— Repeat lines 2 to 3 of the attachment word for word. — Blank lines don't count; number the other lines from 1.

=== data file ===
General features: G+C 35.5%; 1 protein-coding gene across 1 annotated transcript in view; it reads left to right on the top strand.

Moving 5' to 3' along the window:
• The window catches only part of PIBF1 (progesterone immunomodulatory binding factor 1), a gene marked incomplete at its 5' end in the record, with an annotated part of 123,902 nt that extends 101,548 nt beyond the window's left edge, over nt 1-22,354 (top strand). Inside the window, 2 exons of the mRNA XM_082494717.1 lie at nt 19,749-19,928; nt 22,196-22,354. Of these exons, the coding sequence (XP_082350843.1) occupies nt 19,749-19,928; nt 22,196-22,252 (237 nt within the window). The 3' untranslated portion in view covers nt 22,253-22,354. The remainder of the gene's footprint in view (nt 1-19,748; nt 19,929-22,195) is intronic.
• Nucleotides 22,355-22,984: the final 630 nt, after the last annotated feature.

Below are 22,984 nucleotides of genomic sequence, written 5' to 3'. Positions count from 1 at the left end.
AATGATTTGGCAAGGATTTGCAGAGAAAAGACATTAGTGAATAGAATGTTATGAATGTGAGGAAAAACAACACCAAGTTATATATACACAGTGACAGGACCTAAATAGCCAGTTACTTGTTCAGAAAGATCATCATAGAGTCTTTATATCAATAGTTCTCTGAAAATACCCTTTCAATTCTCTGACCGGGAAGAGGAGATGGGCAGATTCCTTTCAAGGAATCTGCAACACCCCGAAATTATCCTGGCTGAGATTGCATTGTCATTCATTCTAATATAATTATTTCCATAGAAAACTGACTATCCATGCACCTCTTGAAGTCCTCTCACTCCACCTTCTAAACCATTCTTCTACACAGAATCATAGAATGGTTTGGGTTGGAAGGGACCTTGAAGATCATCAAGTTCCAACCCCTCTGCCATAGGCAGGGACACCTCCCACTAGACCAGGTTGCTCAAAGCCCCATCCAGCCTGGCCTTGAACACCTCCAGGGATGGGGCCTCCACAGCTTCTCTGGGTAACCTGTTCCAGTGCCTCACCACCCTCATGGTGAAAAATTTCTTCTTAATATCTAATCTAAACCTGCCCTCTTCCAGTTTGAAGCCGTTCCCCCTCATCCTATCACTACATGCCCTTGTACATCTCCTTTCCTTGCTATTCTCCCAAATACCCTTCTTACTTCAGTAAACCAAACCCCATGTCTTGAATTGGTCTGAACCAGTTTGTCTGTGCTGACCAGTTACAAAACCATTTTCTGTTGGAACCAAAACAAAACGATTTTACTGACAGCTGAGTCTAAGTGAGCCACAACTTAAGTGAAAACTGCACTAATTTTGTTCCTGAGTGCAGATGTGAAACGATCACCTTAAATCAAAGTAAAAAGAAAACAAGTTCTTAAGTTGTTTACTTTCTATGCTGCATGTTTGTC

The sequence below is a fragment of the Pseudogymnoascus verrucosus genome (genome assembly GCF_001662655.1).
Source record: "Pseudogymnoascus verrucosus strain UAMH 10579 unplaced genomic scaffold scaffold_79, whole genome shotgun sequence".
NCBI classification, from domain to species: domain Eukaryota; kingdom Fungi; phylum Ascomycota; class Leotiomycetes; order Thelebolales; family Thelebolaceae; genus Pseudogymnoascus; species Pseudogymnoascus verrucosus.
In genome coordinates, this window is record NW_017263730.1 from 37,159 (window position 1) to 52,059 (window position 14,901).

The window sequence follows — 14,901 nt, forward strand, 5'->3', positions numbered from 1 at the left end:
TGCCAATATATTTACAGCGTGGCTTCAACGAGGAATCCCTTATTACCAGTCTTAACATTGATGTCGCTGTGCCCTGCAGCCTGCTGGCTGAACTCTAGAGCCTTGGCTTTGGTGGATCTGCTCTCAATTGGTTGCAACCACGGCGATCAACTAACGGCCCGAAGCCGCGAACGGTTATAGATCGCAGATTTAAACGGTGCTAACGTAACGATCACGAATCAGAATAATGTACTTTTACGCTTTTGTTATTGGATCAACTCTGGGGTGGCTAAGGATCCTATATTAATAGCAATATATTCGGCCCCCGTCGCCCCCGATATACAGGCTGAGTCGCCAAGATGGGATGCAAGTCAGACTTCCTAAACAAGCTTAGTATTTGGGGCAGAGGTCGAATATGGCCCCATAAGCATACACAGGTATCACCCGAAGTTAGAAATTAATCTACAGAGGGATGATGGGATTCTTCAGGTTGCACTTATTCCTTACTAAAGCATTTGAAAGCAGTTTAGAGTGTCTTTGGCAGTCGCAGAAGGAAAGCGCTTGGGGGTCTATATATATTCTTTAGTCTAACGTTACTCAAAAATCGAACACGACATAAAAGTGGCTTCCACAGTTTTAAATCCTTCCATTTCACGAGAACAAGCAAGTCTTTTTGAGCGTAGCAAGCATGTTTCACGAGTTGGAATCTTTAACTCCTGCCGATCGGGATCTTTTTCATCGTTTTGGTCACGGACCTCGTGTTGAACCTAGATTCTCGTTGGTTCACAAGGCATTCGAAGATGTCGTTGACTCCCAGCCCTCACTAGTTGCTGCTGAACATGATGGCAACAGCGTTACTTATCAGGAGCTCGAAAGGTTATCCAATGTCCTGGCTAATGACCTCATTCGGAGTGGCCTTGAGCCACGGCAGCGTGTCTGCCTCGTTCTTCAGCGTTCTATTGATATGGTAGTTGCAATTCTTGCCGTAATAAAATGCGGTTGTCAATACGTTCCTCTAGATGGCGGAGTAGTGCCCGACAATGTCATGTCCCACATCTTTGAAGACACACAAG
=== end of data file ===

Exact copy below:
Moving 5' to 3' along the window:
• The window catches only part of PIBF1 (progesterone immunomodulatory binding factor 1), a gene marked incomplete at its 5' end in the record, with an annotated part of 123,902 nt that extends 101,548 nt beyond the window's left edge, over nt 1-22,354 (top strand). Inside the window, 2 exons of the mRNA XM_082494717.1 lie at nt 19,749-19,928; nt 22,196-22,354. Of these exons, the coding sequence (XP_082350843.1) occupies nt 19,749-19,928; nt 22,196-22,252 (237 nt within the window). The 3' untranslated portion in view covers nt 22,253-22,354. The remainder of the gene's footprint in view (nt 1-19,748; nt 19,929-22,195) is intronic.